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News Opinion

Congress irresponsible to reject balanced budget amendment

On Friday the balanced budget amendment, known as House Joint Resolution No. 2, failed to achieve the two-thirds majority it needed for passage in the House of Representatives. The amendment called for the president to present a balanced budget to Congress annually for amendment and passage by simple majority votes. Subsequent deficit spending would have been fully permissible with 3/5s majority votes in both houses. The amendment would not have applied in times of war or national emergencies.

Four Republicans saw the amendment's simple majority requirement for raising taxes as a too readily easy way of making the current consumers of government pay for the government they're consuming.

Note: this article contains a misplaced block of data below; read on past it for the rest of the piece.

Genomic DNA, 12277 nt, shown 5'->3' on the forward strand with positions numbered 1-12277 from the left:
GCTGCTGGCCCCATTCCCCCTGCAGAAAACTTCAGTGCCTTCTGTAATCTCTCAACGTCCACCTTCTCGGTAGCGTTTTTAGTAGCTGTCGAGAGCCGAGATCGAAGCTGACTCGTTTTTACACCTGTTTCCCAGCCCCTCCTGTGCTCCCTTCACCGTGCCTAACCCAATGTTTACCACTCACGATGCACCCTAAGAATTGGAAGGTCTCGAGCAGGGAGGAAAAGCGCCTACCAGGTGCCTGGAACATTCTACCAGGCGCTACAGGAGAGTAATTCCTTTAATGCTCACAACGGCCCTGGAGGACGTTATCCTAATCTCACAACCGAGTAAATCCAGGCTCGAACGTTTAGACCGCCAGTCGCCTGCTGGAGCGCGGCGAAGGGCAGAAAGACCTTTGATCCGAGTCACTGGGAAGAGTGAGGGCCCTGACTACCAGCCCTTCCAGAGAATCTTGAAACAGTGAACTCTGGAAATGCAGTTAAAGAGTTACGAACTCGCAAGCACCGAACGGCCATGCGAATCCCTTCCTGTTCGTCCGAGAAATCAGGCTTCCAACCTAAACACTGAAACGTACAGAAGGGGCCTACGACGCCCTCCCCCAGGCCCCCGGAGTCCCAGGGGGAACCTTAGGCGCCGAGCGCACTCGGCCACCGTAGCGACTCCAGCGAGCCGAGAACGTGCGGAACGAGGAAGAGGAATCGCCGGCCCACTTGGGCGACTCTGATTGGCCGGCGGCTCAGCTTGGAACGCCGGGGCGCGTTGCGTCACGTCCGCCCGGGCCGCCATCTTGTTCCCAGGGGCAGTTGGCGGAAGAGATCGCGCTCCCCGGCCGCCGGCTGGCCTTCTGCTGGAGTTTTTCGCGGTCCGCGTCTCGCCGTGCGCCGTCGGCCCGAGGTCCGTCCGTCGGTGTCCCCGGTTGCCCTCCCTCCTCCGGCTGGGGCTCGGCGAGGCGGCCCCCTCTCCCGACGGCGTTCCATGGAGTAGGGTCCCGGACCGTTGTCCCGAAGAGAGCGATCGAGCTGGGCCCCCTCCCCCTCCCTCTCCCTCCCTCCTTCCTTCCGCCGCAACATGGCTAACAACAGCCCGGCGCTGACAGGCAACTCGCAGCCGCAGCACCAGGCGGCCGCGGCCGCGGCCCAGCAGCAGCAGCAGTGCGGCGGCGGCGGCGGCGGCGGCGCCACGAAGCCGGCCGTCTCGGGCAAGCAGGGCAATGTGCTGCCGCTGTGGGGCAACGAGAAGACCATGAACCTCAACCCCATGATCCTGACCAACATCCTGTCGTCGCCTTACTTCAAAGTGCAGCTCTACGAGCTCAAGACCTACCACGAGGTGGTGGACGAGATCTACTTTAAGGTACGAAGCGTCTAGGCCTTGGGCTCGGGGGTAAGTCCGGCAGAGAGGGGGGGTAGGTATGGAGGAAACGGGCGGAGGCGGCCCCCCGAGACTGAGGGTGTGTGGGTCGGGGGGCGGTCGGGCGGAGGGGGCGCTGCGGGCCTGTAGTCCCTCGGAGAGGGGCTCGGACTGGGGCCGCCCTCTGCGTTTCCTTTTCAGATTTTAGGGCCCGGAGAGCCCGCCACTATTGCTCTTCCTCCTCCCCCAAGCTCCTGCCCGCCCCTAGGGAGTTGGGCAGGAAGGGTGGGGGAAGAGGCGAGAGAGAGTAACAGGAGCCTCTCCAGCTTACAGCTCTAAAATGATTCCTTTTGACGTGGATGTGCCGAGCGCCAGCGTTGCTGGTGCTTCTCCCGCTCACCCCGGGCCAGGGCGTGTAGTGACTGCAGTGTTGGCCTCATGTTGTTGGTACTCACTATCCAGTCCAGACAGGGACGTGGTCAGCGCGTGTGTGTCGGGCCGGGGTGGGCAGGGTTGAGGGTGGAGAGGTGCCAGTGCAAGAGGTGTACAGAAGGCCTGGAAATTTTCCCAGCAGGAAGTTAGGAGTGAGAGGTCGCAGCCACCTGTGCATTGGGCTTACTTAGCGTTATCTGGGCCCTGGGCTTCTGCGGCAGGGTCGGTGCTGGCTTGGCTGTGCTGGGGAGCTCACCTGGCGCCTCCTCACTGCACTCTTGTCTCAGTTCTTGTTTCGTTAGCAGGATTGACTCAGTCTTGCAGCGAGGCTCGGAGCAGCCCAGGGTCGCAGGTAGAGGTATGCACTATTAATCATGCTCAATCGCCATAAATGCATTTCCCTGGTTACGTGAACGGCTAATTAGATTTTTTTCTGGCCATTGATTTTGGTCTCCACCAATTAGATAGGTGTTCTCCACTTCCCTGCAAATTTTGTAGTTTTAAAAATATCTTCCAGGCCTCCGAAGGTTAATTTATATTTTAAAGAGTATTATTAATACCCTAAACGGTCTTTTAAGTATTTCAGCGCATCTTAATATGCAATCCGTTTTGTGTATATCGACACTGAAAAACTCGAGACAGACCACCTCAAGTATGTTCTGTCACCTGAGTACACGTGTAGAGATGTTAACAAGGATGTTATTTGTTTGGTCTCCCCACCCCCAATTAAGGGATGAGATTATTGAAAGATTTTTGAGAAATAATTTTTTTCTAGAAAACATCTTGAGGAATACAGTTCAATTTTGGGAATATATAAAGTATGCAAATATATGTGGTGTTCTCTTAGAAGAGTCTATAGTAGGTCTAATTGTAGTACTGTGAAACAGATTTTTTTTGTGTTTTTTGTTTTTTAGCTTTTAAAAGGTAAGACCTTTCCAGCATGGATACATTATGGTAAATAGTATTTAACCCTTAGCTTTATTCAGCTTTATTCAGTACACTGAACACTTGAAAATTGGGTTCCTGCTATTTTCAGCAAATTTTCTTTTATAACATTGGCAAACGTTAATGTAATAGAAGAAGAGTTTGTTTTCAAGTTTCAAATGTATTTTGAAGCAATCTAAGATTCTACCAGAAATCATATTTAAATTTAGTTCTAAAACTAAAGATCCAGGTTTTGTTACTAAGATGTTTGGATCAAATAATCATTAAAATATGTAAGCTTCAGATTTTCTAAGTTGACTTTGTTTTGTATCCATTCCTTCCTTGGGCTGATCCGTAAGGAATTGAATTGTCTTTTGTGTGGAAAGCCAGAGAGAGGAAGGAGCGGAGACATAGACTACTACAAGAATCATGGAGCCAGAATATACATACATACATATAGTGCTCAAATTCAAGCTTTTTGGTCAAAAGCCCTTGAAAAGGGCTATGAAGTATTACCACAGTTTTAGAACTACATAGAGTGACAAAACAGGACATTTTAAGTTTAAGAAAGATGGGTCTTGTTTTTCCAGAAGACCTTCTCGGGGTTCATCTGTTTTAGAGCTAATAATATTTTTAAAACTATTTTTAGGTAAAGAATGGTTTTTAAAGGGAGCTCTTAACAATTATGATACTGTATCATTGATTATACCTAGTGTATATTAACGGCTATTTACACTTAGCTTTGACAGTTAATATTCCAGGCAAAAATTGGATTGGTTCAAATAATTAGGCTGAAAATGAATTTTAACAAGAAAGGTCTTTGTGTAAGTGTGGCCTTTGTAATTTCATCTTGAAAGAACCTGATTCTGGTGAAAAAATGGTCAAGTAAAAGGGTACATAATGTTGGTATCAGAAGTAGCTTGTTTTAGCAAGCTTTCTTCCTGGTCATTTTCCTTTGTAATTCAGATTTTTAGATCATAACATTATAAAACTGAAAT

At the same time, 160 Democrats, including Rep. C.A. Dutch Ruppersberger from Maryland's 2nd District, wanted to make sure that deficit spending would remain as easy to carry out as spending that's paid for — no higher bar, no additional questions asked.

These 164 voices were enough to mute the 261 representatives (25 Democrats and 236 Republicans) who saw the amendment as the 112th Congress' last chance to show the world — and its credit rating agencies — that America does indeed care about its debt and will get its house in order.

Now their chance is gone. The 112th Congress will be rightly remembered (or forgotten, as it were) as a Congress that failed to answer the call when America's future generations asked it to protect them.

Larry Smith, Timonium

The writer, a Republican, is a candidate for Congress in Maryland's 2nd District.

Copyright © 2014, The Baltimore Sun
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